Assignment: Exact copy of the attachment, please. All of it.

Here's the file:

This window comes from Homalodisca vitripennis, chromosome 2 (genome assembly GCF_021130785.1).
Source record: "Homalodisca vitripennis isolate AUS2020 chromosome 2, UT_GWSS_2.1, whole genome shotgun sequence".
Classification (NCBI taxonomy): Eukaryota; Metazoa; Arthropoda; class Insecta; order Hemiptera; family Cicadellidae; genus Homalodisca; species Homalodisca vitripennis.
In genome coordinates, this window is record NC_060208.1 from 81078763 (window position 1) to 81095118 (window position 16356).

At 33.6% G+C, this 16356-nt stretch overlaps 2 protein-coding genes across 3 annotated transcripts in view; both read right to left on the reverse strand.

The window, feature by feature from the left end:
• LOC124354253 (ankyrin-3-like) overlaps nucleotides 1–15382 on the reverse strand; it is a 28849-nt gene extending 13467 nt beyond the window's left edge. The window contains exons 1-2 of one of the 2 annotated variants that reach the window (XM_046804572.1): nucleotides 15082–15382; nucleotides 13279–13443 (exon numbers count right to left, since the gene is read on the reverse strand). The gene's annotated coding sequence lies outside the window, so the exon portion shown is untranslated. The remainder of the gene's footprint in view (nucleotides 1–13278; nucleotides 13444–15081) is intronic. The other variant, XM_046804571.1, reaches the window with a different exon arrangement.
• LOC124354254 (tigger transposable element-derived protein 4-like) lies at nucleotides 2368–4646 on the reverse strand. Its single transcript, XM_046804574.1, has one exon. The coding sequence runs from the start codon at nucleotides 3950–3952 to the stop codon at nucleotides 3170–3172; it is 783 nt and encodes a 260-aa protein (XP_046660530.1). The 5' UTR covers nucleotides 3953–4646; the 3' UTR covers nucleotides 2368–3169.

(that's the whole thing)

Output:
This window comes from Homalodisca vitripennis, chromosome 2 (genome assembly GCF_021130785.1).
Source record: "Homalodisca vitripennis isolate AUS2020 chromosome 2, UT_GWSS_2.1, whole genome shotgun sequence".
Classification (NCBI taxonomy): Eukaryota; Metazoa; Arthropoda; class Insecta; order Hemiptera; family Cicadellidae; genus Homalodisca; species Homalodisca vitripennis.
In genome coordinates, this window is record NC_060208.1 from 81078763 (window position 1) to 81095118 (window position 16356).

At 33.6% G+C, this 16356-nt stretch overlaps 2 protein-coding genes across 3 annotated transcripts in view; both read right to left on the reverse strand.

The window, feature by feature from the left end:
• LOC124354253 (ankyrin-3-like) overlaps nucleotides 1–15382 on the reverse strand; it is a 28849-nt gene extending 13467 nt beyond the window's left edge. The window contains exons 1-2 of one of the 2 annotated variants that reach the window (XM_046804572.1): nucleotides 15082–15382; nucleotides 13279–13443 (exon numbers count right to left, since the gene is read on the reverse strand). The gene's annotated coding sequence lies outside the window, so the exon portion shown is untranslated. The remainder of the gene's footprint in view (nucleotides 1–13278; nucleotides 13444–15081) is intronic. The other variant, XM_046804571.1, reaches the window with a different exon arrangement.
• LOC124354254 (tigger transposable element-derived protein 4-like) lies at nucleotides 2368–4646 on the reverse strand. Its single transcript, XM_046804574.1, has one exon. The coding sequence runs from the start codon at nucleotides 3950–3952 to the stop codon at nucleotides 3170–3172; it is 783 nt and encodes a 260-aa protein (XP_046660530.1). The 5' UTR covers nucleotides 3953–4646; the 3' UTR covers nucleotides 2368–3169.